It seems as if the Travers Stakes at Saratoga Race Course is dominating the conversation as we draw closer to tomorrow’s race. This morning on the The Capitol Press Room with Susan Arbetter, Karl J. Sleight, leader of the Harris Beach Racing and Gaming Industry Team, noted the activity this weekend at Saratoga is taking the worldwide destination for racing to a new level with the appearance of Triple Crown winner American Pharoah. Karl had watched with thousands of other fans American Pharoah galloping in preparation for Saturday’s race. The thoroughbred looked strong. But Saratoga has a long history of being a competitive course where some of the greatest horses of all time have not won. Surely, the race will be an attention getter. Karl will appear on Capital Tonight with Liz Benjamin tonight to talk about Travers and other topics on racing and gaming in New York.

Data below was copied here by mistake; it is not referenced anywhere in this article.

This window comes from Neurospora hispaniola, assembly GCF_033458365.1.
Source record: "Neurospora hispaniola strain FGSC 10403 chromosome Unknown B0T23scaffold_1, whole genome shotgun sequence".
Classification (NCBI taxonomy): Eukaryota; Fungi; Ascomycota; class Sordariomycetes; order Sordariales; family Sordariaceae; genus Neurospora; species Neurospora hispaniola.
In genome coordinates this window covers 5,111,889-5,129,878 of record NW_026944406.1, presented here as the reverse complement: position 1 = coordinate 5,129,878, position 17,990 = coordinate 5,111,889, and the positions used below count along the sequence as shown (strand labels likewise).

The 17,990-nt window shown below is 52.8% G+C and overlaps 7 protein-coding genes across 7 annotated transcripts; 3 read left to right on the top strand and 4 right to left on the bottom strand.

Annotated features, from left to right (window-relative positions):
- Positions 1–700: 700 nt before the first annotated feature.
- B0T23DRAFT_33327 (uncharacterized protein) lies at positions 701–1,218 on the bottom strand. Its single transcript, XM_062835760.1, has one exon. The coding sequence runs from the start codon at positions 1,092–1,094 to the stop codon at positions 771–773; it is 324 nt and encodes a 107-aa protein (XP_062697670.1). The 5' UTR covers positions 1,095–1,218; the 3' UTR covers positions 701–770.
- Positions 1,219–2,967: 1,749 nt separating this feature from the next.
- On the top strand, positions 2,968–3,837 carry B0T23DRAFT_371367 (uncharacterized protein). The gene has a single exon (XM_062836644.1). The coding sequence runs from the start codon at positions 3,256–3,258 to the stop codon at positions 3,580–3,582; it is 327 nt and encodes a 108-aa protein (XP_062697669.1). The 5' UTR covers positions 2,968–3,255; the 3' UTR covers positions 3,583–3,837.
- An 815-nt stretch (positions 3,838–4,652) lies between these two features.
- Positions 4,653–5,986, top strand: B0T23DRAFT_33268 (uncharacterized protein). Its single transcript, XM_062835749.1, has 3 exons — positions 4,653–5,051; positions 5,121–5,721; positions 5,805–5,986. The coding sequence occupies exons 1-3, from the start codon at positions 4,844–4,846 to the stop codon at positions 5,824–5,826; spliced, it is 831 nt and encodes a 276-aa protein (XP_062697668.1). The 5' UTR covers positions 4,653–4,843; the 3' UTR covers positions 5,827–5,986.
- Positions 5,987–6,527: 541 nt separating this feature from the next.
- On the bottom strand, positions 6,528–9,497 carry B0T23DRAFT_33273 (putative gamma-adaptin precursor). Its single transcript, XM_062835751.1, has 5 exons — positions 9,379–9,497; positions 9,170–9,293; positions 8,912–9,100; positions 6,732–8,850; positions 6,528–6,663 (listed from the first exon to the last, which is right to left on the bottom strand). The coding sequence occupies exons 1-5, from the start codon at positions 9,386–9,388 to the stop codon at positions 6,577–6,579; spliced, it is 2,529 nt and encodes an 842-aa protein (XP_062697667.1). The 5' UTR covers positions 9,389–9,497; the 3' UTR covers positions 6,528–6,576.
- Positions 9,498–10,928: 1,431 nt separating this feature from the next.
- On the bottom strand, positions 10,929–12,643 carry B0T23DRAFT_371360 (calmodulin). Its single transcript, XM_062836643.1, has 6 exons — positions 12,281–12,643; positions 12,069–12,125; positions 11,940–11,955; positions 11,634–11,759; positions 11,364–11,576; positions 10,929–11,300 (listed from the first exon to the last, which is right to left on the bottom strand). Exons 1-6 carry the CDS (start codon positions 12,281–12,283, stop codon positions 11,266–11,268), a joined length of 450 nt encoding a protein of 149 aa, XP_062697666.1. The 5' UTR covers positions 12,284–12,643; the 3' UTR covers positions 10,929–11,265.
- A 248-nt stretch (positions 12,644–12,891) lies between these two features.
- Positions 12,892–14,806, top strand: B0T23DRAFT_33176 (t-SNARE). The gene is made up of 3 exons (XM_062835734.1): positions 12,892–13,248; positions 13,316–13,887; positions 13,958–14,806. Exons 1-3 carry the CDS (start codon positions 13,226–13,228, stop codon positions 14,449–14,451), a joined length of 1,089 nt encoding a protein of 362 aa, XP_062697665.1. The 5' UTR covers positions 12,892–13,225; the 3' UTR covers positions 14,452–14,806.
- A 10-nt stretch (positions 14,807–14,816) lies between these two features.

It’s the talk of the horse racing circuit and beyond: Triple Crown winner American Pharoah’s appearance tomorrow at the Travers Stakes at Saratoga Race Course. Karl J. Sleight, leader of the Harris Beach Racing and Gaming Industry Team, will offer his insights and preview the race this morning at 11:00 a.m. on The Capitol Pressroom with Susan Arbetter. Be sure to tune in.
A hot topic at this month’s Saratoga Institute on Equine, Racing and Gaming Law Conference was the question of legalized sports betting. Yesterday, the U.S. Court of Appeals for the Third Circuit struck down a New Jersey betting law (See NCAA, et al v Governor of New Jersey, et al). In a 2-1 decision the court found that the New Jersey law allowing betting at casinos and racetracks violates the federal Professional and Amateur Sports Protection Act of 1992 because it “authorizes by law sports gambling.” PASPA was passed by Congress in 1992 and prohibits state-sanctioned sports betting. This was a win for professional sports leagues and the NCAA.